Beliefnet
February 22, 2002

MINA, Saudi Arabia (AP)--Their faith reinforced by a day of prayers and meditation, Muslim pilgrims on Friday began the ritual of stoning the devil, rejecting his temptations with cries of ``Allahu Akbar,'' or ``God is Great.''

In perhaps the most animated part of the annual Muslim pilgrimage, the pilgrims marched - some with the resolve of soldiers going into battle - to a 50-foot pillar of stones armed with tiny bags filled with small pebbles.

Once there, the estimated 2 million pilgrims took one at a time seven of the pebbles they had collected hours earlier and pelted the stone structure, which they approached in waves of thousands.

The ritual of stoning the devil, which symbolizes the rejection of Satan's temptations, would be repeated over the next two days, with two other similar structures also pelted with the same number of pebbles.

On a second consecutive day with temperatures above 35 Celsius (95 Fahrenheit), Friday's ritual was held under tight security with hundreds of policemen and many more believed to be operating undercover patrolling the proceedings on foot, while police helicopters hovered above.

Scores of rescue and medical teams were deployed at the site. Helmeted medical workers standing in the midst of the crowds near the pillar occasionally emerged carrying on stretchers pilgrims who fainted from the heat or fatigue and rushed them to one of the scores of ambulances parked nearby.

Some pilgrims, in defiance of religious edicts and warnings by Saudi authorities, got so carried away with Friday's ritual that they shouted obscenities at the pillar, blaming the devil's influence for their personal woes.

A few angry ones vented their frustration in a different way, hurling flip-flops or shoes at the pillar, an act that's supposedly meant to reflect the contempt in which they hold the devil.

``I had nothing to say to the devil except Allahu Akbar,'' said Ismail al-Sayed, 35. ``He's never bothered me,'' said the Egyptian construction worker as he shaved the head of his two-month-old son Mohammed.

Pilgrims, both male and female, are required to cut a lock of their hair after the stoning of the devil ritual, but many males prefer to shave off their heads.

By early evening, the entire area - including a 245-step staircase leading down to the stone structures and lined by beggars and hawkers - was littered with hair, empty water bottles and cans and rotting food leftovers.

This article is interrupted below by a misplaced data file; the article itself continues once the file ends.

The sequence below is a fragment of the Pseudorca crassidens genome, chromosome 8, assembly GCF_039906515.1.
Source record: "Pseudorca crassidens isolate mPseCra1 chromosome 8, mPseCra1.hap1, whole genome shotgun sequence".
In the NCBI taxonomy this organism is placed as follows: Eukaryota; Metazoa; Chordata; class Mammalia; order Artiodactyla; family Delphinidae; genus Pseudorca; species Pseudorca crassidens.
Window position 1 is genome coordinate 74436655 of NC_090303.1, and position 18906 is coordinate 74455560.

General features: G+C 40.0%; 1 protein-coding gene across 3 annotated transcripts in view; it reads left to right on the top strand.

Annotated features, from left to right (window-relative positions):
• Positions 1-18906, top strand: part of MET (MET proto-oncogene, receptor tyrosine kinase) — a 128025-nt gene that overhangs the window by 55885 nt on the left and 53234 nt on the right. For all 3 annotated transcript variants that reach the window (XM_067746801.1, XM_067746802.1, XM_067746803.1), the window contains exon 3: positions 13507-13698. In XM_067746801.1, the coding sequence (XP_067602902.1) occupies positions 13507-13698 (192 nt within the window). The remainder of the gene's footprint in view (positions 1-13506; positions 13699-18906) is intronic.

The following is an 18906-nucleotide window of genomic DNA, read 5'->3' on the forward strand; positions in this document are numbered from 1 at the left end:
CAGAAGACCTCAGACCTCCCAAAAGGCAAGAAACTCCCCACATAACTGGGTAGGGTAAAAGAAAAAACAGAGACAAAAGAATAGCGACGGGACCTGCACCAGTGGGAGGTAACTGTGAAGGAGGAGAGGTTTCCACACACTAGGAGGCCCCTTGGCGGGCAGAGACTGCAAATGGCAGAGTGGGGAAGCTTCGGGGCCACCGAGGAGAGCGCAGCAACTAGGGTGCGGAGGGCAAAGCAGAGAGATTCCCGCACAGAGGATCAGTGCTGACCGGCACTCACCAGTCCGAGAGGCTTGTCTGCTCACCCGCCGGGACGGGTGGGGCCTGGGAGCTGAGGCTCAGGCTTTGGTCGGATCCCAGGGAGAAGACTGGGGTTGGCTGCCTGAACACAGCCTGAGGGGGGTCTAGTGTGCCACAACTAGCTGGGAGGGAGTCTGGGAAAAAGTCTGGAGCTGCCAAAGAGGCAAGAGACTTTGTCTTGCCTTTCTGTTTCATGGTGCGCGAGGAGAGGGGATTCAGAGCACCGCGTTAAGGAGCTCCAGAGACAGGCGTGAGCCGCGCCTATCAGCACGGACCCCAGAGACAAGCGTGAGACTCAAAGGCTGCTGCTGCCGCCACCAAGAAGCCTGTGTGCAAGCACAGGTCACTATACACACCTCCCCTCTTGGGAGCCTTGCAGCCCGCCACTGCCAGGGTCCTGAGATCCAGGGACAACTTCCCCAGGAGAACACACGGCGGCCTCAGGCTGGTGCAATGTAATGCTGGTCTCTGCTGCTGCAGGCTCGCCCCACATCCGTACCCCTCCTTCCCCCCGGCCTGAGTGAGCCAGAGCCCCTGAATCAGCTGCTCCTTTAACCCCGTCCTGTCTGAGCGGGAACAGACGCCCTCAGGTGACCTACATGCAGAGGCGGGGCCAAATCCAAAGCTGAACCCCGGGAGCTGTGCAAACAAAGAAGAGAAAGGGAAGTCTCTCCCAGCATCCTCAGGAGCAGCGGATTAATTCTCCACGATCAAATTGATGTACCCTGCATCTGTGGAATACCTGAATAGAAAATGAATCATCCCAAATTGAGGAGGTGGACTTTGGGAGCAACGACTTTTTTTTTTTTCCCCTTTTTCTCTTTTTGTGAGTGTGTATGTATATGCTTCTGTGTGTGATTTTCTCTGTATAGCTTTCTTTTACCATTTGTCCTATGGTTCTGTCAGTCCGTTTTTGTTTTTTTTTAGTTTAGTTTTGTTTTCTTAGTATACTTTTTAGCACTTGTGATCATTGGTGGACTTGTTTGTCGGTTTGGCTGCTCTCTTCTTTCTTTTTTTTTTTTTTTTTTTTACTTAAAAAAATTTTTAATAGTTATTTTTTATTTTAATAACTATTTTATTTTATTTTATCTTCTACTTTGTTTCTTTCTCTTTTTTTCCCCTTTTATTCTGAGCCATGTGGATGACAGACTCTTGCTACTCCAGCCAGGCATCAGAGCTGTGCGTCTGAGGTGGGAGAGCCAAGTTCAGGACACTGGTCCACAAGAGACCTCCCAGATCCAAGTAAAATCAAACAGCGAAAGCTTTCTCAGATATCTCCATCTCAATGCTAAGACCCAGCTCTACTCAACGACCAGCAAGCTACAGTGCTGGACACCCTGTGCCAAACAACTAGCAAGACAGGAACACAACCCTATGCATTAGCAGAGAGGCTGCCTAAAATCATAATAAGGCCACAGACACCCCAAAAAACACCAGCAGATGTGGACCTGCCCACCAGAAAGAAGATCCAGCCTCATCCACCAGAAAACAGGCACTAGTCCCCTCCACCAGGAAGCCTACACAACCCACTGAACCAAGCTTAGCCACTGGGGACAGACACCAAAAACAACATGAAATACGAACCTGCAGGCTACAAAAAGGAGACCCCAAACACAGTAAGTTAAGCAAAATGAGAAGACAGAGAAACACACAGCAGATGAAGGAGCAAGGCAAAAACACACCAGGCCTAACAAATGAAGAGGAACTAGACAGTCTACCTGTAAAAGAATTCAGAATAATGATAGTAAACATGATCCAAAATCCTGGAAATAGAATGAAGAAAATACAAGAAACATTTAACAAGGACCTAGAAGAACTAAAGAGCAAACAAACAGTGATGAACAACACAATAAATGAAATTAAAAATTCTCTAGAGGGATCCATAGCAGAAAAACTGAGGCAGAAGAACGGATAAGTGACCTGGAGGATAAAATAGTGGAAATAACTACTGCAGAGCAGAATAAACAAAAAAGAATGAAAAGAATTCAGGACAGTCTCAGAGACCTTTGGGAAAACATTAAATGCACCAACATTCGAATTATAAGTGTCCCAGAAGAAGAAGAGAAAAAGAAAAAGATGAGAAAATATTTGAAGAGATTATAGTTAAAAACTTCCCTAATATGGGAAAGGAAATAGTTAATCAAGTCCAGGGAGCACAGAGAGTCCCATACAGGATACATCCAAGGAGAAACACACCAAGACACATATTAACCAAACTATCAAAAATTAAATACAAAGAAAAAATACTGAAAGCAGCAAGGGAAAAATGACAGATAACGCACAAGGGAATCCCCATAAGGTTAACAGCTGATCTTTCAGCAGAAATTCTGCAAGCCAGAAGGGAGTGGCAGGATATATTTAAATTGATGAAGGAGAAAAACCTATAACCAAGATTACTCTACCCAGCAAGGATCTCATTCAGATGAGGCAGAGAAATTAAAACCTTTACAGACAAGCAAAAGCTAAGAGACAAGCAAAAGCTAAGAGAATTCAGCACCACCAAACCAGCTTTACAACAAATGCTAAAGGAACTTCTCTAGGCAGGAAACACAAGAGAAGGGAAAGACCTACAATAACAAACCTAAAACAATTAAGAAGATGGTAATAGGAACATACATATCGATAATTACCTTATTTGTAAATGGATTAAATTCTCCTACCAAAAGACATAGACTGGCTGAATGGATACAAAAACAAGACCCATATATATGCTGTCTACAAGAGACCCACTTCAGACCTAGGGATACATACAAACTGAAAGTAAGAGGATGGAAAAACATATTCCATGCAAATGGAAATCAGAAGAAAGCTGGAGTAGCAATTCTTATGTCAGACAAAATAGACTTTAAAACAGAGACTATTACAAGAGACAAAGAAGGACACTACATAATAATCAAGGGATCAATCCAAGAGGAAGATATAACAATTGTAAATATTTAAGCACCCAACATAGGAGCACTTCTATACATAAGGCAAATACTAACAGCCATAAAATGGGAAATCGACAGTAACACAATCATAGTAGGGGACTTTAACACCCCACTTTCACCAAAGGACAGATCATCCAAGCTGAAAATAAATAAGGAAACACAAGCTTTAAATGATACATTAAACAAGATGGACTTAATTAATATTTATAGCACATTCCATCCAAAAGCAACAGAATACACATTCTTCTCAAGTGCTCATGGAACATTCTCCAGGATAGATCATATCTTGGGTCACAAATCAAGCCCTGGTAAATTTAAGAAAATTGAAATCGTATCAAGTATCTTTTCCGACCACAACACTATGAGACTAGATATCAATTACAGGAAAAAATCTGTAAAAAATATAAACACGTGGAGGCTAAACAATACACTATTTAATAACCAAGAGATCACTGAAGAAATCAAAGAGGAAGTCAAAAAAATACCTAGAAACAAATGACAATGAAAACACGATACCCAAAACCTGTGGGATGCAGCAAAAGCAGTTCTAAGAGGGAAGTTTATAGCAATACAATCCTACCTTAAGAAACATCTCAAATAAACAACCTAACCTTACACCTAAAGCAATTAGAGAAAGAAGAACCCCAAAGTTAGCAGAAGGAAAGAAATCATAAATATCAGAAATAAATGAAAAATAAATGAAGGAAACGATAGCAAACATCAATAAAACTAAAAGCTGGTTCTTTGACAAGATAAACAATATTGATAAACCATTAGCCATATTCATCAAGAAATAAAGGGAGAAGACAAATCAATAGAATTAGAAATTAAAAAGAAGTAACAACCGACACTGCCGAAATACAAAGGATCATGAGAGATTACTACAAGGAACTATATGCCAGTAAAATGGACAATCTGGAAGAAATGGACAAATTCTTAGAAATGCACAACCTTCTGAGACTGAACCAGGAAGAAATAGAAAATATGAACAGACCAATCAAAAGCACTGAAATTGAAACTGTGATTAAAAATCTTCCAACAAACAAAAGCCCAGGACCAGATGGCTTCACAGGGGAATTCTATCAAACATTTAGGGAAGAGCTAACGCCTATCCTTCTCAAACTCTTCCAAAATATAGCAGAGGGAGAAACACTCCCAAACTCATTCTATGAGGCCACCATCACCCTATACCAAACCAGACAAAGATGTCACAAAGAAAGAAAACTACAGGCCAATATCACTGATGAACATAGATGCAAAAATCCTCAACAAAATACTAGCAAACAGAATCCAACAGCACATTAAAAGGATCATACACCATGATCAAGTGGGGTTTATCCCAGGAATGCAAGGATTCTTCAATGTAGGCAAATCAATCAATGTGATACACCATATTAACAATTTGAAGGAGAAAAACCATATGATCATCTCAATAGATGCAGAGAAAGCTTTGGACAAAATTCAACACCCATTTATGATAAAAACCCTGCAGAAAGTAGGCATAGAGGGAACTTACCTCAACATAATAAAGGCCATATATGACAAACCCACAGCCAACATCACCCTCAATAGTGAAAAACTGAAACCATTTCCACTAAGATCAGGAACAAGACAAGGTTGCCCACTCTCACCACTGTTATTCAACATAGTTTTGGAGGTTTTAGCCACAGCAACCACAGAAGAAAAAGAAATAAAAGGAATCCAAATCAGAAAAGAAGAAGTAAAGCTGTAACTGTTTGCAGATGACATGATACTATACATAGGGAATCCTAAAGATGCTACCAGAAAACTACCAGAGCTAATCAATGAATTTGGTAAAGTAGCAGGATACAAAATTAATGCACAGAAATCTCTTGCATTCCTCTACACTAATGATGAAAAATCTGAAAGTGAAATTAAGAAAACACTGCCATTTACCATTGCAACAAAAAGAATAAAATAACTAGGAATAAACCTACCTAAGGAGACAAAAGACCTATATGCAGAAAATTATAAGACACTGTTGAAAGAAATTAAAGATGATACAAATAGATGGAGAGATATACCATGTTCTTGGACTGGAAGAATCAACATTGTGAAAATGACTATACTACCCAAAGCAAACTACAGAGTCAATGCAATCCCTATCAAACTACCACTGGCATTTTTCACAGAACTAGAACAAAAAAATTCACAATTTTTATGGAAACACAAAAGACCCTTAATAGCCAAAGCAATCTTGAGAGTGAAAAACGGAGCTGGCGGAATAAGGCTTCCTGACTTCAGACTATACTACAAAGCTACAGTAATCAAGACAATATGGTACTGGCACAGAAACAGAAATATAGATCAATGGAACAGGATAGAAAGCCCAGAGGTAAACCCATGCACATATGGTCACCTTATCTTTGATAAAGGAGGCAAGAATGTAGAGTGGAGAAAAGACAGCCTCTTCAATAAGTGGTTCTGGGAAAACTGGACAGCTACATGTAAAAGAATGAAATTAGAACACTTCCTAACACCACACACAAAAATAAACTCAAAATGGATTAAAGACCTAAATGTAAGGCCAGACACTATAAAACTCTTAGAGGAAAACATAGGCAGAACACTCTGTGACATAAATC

Friday's ritual, which coincides with the first day of the Eid al-Adha, or the Muslim feast of sacrifice, comes a day after the pilgrims spent a day invoking the name of God and examining their conscience on nearby Mount Arafat, a plateau where the Muslim prophet spoke to his young nation for the last time before he died in 632 A.D.

They left Arafat soon after sunset to an area called Muzdalifah where they collected the pebbles and began arriving in Mina early Friday.

The three stone structures representing the devil are located in the valley of Mina, just outside the holy city of Mecca, birthplace of Islam and its seventh-century prophet.

``Oh pilgrims, be patient with each other. Don't push,'' one hajj official shouted in English using a bullhorn. Similar warnings came in several languages, including Arabic, Urdu and Turkish.

Last year, about 35 Muslims died in a stampede while performing the stoning of the devil ritual.

``Today, I prayed to God for the protection of all those that are needy in Afghanistan,'' said Dorkhan Khian, a 36-year-old Afghan who sells car spare parts in Medina, Saudi Arabia. ``I also prayed for my country to have a legitimate government like the Taliban.''

He was referring to the militant regime ousted by U.S.-backed forces late last year after it refused to hand over Saudi-born dissident Osama bin Laden, the chief suspect in the Sept. 11 attacks. Many Muslims criticized the war in Afghanistan as an assault on Islam.

Able-bodied Muslims are required to perform the annual Muslim pilgrimage, or hajj, at least once in a lifetime if they can afford it. It's perceived as a spiritual journey that cleanses the soul and wipes off the sins of those who perform it.

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